Swift, Apple’s New Programming Language, Was Born Four Years Ago


When Tim Cook took the stage on Monday morning to start this year’s Worldwide Developers Conference, he pointed to the three topics of the Apple keynote: OS X, iOS, and Dev. And since the WWDC is a sort of “geek Christmas”, Apple has announced a new programming language, Swift, the perfect gift to attract young developers (via TechCrunch).

As we heard during the keynote, Swift builds upon the compiler, runtime, and libraries iOS and Mac OS X developers use with Objective-C today. In other words, for developers working with Objective-C, the transition to Swift will be effortless. And to demonstrate how easy it is to use, a developer has built a Flappy Bird clone with Swift in about nine hours.

As it turns out, Swift isn’t as new as some suspected: the programming language has been in the works for the past four years. And it has a father, Chris Lattner, director of Apple’s Developer Tools Department, who tweeted recently that he will be the only one with more than four years of Swift programming experience.

I started work on the Swift Programming Language (wikipedia) in July of 2010. I implemented much of the basic language structure, with only a few people knowing of its existence. A few other (amazing) people started contributing in earnest late in 2011, and it became a major focus for the Apple Developer Tools group in July 2013, Lattner writes on his personal website.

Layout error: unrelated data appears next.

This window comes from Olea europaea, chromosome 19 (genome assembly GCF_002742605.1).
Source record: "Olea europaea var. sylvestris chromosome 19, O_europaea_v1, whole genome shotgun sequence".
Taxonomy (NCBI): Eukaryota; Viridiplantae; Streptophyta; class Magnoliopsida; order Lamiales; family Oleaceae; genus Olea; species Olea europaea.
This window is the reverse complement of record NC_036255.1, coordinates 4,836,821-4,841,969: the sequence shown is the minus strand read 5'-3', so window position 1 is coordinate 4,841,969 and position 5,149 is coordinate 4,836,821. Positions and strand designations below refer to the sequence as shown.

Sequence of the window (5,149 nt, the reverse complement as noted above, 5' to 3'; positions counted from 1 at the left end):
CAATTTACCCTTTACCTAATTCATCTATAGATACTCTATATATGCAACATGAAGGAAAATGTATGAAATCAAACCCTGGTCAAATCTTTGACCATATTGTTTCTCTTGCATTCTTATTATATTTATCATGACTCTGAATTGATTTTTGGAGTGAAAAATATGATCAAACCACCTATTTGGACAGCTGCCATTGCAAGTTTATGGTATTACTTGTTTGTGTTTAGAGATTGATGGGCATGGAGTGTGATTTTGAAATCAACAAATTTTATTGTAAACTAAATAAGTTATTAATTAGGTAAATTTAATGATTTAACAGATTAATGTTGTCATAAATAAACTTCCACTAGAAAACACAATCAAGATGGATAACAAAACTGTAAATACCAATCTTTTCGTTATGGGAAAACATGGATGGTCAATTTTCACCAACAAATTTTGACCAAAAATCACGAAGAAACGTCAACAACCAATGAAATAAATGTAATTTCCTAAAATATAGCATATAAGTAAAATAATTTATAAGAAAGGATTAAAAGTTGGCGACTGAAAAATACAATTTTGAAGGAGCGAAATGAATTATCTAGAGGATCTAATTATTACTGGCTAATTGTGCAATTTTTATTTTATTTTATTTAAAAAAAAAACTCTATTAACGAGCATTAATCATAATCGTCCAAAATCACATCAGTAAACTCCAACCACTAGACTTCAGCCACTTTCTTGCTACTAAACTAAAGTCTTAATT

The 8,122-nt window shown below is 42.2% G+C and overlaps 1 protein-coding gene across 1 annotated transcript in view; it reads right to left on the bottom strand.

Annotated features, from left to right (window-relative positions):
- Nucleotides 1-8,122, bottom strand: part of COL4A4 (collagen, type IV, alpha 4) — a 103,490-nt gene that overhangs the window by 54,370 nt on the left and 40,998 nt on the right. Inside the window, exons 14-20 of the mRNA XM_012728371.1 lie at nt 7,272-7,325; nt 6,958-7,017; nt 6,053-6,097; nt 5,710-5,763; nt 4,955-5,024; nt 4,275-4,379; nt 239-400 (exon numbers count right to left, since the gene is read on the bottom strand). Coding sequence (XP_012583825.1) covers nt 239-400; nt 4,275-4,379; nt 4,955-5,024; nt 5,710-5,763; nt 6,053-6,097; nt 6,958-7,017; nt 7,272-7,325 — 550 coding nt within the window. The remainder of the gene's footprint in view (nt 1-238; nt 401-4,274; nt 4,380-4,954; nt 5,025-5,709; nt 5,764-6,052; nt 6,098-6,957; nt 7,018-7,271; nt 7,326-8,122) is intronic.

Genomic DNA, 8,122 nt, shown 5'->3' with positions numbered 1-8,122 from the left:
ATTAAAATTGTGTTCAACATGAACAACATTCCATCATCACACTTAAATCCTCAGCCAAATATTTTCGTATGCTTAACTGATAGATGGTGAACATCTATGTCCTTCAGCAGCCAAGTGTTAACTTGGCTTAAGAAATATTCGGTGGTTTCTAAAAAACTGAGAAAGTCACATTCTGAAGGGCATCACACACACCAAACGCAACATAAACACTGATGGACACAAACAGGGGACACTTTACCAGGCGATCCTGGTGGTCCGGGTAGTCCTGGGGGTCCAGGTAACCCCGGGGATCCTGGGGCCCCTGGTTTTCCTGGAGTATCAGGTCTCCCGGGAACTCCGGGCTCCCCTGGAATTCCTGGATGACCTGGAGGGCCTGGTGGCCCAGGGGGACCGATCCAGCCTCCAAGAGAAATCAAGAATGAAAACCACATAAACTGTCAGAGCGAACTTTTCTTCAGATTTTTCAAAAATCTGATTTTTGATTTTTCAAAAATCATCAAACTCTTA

The Swift language is the product of tireless effort from a team of language experts, documentation gurus, compiler optimization ninjas, and an incredibly important internal dogfooding group who provided feedback to help refine and battle-test ideas. Of course, it also greatly benefited from the experiences hard-won by many other languages in the field, drawing ideas from Objective-C, Rust, Haskell, Ruby, Python, C#, CLU, and far too many others to list.

In 2011 a few select engineers joined his project, but Apple started focusing on Swift only since last year in July. Swift represents a fresh and fun approach to coding, and Apple is taking a huge gamble with this: “Write the code. Change the world”, the motto of WWDC 2014 says.

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